Is this the right kind of control?

There are other options to consider for the dial types of the Eye. What we see in the movie is a jog dial with hard stops, like you might use for an analogue volume control. The absolute position of the control maps to a point in a range of values. The wheel stops at the extents of the values: for volume controls, complete silence on one end and max volume at the other.

But another type is a shuttle wheel. This kind of dial has a resting position. You can turn it clockwise or counterclockwise, and when you let go, it will spring back to the resting position. While it is being turned, it enacts a change. The greater the turn, the faster the change. Like a variable fast-forward/reverse control. If we used this for a volume control: a small turn to the left means, “Keep lowering the volume a little bit as long as I hold the dial here.” A larger turn to the left means, “Get quieter faster.” In the case of the Eye, Strange could turn his hand a little to go back in time slowly, and fully to reverse quickly. This solves some mapping problems (discussed below) but raises new issues when the object just doesn’t change that much across time, like the tome. Rewinding the tome, Strange would start slow, see no change, then gradually increase speed (with no feedback from the tome to know how fast he was going) and suddenly he’d fly way past a point of interest. If he was looking for just the state change, then we’ve wasted his time by requiring him to scroll to find it. If he’s looking for details in the moment of change, the shuttle won’t help him zoom in on that detail, either.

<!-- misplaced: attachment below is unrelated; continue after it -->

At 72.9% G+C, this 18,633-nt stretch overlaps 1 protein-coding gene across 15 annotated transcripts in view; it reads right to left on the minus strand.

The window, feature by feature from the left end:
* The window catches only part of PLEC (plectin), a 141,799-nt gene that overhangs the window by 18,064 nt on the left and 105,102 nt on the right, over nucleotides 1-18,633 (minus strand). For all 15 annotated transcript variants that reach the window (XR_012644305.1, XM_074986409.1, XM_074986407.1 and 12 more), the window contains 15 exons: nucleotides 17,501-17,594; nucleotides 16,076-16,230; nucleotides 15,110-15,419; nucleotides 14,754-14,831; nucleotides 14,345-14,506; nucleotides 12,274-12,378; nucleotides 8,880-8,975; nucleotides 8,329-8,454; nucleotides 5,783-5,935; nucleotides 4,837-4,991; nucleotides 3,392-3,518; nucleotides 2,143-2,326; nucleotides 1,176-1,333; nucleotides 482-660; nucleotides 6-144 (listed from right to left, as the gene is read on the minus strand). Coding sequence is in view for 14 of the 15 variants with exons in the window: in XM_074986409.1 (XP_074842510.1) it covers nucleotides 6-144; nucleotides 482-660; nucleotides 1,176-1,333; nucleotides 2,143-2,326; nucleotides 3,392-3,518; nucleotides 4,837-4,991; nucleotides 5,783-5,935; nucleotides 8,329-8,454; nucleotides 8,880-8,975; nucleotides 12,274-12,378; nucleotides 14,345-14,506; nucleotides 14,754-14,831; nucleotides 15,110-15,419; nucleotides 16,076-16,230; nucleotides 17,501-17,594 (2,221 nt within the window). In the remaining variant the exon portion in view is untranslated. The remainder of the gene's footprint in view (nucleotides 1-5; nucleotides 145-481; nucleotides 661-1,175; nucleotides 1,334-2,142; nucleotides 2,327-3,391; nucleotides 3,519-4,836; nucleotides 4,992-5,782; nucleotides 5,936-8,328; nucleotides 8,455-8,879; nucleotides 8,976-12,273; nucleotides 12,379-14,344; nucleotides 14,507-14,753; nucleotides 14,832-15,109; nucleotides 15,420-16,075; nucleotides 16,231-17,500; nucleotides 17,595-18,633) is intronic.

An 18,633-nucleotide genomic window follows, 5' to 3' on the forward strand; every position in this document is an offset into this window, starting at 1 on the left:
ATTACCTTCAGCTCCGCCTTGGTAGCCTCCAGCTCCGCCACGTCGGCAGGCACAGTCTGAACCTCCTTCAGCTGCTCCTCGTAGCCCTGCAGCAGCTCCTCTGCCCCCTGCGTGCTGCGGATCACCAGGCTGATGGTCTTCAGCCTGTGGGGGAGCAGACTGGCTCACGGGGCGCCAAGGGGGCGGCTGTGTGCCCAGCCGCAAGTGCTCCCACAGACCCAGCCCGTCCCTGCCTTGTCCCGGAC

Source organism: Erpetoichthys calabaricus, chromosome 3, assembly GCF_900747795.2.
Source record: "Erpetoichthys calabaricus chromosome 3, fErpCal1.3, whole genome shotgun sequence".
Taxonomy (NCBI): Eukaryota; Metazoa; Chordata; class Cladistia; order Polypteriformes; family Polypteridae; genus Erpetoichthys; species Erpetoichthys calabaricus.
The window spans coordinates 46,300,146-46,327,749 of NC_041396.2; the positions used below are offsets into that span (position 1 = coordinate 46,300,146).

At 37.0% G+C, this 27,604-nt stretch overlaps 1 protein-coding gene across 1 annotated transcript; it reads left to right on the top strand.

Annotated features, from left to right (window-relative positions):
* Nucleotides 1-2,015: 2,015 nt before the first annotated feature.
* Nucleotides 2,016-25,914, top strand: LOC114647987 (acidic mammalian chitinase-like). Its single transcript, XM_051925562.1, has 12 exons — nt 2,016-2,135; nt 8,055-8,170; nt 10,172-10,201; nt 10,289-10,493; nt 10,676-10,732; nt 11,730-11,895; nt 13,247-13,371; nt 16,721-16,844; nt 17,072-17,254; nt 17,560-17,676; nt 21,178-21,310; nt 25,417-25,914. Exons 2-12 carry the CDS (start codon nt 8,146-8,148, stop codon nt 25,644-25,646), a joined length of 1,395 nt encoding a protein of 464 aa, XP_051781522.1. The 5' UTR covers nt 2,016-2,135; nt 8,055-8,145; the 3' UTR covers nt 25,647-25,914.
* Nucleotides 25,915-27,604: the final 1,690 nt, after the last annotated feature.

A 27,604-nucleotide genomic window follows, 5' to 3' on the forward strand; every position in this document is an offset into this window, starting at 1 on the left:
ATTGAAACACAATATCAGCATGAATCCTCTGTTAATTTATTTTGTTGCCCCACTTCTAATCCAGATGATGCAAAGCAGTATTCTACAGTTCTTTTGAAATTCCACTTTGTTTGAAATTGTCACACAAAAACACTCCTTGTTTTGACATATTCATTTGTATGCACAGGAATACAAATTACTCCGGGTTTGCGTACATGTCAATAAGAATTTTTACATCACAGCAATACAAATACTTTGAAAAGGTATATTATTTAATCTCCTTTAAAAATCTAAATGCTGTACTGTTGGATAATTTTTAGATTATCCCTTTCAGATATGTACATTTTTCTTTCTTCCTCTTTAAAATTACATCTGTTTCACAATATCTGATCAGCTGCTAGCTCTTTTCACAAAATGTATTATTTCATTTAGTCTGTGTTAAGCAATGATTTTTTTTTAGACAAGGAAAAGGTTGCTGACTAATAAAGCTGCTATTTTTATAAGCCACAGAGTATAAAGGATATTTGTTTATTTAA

jogdials.png

There are also free-spin jog wheels, which can specify absolute or relative values, but since Strange’s wrist is not free-spinning, this is a nonstarter to consider. So I’ll make the call and say what we see in the film, the jog dial, is the right kind of control.

So if a jog dial is the right type of dial, and you start thinking of the Eye in terms of it being a video scrubber, it’s tackling a common enough problem: Scouring a variable range of data for things of interest. In fact, you can imagine that something like this is possible with sophisticated object recognition analyzing security footage.

  • The investigator scrubs the video back in time to when the Mona Lisa, which since has gone missing, reappears on the wall.
  • INVESTIGATOR
  • Show me what happened—across all cameras in Paris—to that priceless object…